House Bill 621, the one that would sell back 3.3 million acres of federal land, has been turned down. But, there are lingering questions about can happen if that land is sold back to the states.
Where would selling federal land affect the most?
I talked to Jerusha Greenwood, Ph.D. in parks, recreation and tourism management, about what the damages of selling the federal land back to the states.
Greenwood made the point that this depends on the purpose of how they sell it back, “BLM land that is desert and in the middle of nowhere that has a lot of great mining prospects might not have a lot of resistance for that land being sold to the state for purposes of that use.”
The Bureau of Land Management owns mineral rights to land which would be the most damaging to the environment if sold for the purpose of exploiting resources for local government revenue.
Despite bringing money in, this upsets many hunters and fishermen in areas that want rights and access to the land.
Is California in the clear?
California loves its state parks, which includes every 1.6 million acre it owns. Buying the federal land back to the state parks doesn’t seem like an issue according to the volunteers and Greenwood.
Greenwood said, “In California, there is generally less of a concern that land would be converted to other uses because of the prevailing political party and opinions regarding open parks in California.” She added that “A lot of large parks are tourist spots like the redwood trees and the coastal areas.”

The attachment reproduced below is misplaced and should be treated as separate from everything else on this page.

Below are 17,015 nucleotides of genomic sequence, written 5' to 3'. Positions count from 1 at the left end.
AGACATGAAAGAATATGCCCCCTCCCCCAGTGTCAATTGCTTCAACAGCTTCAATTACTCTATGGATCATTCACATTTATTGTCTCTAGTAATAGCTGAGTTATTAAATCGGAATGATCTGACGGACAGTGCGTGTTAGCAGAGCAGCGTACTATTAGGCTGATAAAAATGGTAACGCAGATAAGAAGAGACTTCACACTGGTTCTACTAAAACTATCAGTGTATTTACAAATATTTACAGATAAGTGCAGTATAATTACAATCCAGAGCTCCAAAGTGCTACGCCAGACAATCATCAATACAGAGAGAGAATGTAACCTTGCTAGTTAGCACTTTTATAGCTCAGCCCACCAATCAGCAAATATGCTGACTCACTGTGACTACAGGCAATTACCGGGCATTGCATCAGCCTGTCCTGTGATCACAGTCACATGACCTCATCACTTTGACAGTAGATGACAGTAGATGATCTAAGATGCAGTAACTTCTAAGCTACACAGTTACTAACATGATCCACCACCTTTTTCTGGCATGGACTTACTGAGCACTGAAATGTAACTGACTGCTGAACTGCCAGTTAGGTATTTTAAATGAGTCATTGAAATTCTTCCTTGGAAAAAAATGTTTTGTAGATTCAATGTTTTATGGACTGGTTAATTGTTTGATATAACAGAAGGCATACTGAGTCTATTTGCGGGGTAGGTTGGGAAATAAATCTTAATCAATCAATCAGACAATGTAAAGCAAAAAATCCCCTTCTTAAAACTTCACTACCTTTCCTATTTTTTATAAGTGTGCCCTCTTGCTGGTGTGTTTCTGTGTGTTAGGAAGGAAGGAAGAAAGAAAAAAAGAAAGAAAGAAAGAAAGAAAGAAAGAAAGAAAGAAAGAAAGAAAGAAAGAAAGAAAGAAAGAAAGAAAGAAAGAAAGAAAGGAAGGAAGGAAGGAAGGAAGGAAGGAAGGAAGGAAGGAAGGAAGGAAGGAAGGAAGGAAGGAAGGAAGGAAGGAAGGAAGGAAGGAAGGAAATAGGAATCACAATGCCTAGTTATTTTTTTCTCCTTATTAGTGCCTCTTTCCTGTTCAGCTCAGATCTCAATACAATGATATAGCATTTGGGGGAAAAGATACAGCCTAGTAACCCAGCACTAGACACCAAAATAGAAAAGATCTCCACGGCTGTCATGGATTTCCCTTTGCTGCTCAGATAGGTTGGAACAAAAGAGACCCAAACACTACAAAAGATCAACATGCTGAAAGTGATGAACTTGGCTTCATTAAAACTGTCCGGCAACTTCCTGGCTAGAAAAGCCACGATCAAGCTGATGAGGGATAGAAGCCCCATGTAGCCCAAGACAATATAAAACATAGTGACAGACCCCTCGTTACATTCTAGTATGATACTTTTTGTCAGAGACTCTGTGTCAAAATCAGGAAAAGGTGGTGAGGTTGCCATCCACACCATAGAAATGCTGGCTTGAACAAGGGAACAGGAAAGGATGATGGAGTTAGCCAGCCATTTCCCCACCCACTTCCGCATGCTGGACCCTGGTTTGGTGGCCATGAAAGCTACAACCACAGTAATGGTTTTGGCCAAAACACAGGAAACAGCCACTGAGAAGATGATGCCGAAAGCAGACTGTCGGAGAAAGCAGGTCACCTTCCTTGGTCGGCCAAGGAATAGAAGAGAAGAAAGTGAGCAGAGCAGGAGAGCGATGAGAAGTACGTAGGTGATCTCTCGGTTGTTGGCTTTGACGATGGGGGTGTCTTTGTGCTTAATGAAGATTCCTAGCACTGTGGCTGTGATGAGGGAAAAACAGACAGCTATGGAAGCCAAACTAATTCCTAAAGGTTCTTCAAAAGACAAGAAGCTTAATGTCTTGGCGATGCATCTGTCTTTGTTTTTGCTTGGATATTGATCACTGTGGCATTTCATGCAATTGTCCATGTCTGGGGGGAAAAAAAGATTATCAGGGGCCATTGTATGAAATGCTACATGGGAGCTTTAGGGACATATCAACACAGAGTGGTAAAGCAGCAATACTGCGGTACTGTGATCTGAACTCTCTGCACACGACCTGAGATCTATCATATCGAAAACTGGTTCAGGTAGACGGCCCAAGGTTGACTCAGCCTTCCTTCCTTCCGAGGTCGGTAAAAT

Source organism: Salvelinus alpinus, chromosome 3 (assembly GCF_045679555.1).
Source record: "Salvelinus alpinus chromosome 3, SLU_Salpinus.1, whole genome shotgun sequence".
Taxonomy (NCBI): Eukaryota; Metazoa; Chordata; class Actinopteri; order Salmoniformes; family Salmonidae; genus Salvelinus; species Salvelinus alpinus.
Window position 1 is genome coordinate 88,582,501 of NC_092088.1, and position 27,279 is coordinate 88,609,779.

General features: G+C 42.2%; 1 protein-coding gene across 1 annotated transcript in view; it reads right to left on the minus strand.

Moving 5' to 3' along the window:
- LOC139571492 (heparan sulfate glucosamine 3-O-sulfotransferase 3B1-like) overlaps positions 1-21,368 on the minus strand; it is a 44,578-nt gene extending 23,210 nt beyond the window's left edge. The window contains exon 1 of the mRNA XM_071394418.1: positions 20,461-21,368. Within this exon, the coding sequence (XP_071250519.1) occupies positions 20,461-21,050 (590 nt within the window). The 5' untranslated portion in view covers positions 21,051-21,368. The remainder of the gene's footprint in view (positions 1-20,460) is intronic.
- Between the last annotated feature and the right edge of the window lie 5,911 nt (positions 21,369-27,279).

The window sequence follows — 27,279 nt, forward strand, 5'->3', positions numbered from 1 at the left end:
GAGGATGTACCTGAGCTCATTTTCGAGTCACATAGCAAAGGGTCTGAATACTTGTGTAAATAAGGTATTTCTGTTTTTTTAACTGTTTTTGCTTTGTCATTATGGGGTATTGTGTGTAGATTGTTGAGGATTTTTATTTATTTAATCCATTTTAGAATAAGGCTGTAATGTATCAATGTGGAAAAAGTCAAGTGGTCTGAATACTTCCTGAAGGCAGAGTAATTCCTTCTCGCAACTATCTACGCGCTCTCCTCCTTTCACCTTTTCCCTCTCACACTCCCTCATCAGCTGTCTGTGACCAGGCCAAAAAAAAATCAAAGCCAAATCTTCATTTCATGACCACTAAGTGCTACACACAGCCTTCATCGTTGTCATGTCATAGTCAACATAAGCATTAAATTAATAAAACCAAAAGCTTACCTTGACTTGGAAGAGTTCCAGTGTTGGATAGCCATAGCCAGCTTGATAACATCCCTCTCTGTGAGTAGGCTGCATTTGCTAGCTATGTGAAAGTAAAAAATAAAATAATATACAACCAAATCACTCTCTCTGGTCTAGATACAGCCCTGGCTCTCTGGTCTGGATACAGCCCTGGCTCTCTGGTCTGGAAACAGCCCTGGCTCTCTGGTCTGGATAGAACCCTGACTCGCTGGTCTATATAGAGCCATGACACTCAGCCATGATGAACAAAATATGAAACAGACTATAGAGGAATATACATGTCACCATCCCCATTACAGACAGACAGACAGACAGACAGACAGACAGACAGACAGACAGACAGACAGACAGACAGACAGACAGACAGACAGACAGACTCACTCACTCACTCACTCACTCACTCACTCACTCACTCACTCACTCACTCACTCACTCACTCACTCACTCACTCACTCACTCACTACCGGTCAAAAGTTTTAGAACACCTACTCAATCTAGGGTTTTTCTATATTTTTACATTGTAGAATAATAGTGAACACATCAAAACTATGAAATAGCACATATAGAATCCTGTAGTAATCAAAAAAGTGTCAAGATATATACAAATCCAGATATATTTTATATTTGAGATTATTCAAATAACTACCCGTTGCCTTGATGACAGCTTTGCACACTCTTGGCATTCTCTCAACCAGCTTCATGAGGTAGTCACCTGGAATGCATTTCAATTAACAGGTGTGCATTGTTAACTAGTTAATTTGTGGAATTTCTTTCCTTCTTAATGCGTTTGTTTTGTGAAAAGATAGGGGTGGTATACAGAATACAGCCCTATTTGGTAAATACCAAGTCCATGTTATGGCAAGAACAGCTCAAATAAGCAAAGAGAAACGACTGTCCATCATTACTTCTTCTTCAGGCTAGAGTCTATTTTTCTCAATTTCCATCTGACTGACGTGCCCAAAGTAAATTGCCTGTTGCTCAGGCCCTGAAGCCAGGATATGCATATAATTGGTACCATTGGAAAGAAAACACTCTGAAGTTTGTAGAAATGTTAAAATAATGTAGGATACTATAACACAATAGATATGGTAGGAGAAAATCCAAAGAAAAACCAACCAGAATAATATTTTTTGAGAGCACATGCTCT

California State Parks also draw in the support:
“In 2013, nonprofits contributed more than $12 million to California state parks, while nearly 40,000 volunteers donated more than 1 million hours of their time.” — A New Vision For California State Parks, February 2015
I talked to two volunteer docent, Eileen and Mike Murta, at Montaña De Oro State Parl who spend their time at the Spooner Ranch House Museum and General Store. Eileen said, “this is the place where the locals bring their out-of-town guests to see the sights.”
While Mike said, “Docents are very grateful to be volunteering here because it is such a beautiful and rustic place, and there have been human living here for so long.”
The bigger picture:
Even though California may be fine there are other states who might be fighting to keep the federal land.
Only time can tell if another bill will be introduced and if the people know the actual effects for the land.